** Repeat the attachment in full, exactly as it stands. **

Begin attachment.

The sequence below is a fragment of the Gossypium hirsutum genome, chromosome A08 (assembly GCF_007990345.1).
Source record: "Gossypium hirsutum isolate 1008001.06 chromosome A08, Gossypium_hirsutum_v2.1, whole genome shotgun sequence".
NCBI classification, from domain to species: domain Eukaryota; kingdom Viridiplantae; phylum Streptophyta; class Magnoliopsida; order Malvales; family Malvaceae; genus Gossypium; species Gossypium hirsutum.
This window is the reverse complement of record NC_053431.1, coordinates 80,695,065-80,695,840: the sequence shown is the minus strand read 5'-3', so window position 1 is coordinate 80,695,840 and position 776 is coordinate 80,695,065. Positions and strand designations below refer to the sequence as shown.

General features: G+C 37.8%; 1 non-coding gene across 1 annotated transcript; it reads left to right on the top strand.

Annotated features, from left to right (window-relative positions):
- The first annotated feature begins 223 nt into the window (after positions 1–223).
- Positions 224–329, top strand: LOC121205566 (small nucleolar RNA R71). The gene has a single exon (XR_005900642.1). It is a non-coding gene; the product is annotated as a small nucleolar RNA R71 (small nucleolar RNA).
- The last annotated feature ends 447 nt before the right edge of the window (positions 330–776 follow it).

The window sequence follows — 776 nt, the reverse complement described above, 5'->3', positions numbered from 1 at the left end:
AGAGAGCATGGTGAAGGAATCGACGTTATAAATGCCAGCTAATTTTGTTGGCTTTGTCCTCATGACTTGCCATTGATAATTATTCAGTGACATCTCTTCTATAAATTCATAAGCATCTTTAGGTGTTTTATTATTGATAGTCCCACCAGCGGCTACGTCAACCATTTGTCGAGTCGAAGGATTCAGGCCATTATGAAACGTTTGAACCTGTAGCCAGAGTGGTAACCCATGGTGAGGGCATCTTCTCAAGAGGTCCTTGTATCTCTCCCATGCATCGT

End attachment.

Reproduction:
The sequence below is a fragment of the Gossypium hirsutum genome, chromosome A08 (assembly GCF_007990345.1).
Source record: "Gossypium hirsutum isolate 1008001.06 chromosome A08, Gossypium_hirsutum_v2.1, whole genome shotgun sequence".
NCBI classification, from domain to species: domain Eukaryota; kingdom Viridiplantae; phylum Streptophyta; class Magnoliopsida; order Malvales; family Malvaceae; genus Gossypium; species Gossypium hirsutum.
This window is the reverse complement of record NC_053431.1, coordinates 80,695,065-80,695,840: the sequence shown is the minus strand read 5'-3', so window position 1 is coordinate 80,695,840 and position 776 is coordinate 80,695,065. Positions and strand designations below refer to the sequence as shown.

General features: G+C 37.8%; 1 non-coding gene across 1 annotated transcript; it reads left to right on the top strand.

Annotated features, from left to right (window-relative positions):
- The first annotated feature begins 223 nt into the window (after positions 1–223).
- Positions 224–329, top strand: LOC121205566 (small nucleolar RNA R71). The gene has a single exon (XR_005900642.1). It is a non-coding gene; the product is annotated as a small nucleolar RNA R71 (small nucleolar RNA).
- The last annotated feature ends 447 nt before the right edge of the window (positions 330–776 follow it).

The window sequence follows — 776 nt, the reverse complement described above, 5'->3', positions numbered from 1 at the left end:
AGAGAGCATGGTGAAGGAATCGACGTTATAAATGCCAGCTAATTTTGTTGGCTTTGTCCTCATGACTTGCCATTGATAATTATTCAGTGACATCTCTTCTATAAATTCATAAGCATCTTTAGGTGTTTTATTATTGATAGTCCCACCAGCGGCTACGTCAACCATTTGTCGAGTCGAAGGATTCAGGCCATTATGAAACGTTTGAACCTGTAGCCAGAGTGGTAACCCATGGTGAGGGCATCTTCTCAAGAGGTCCTTGTATCTCTCCCATGCATCGT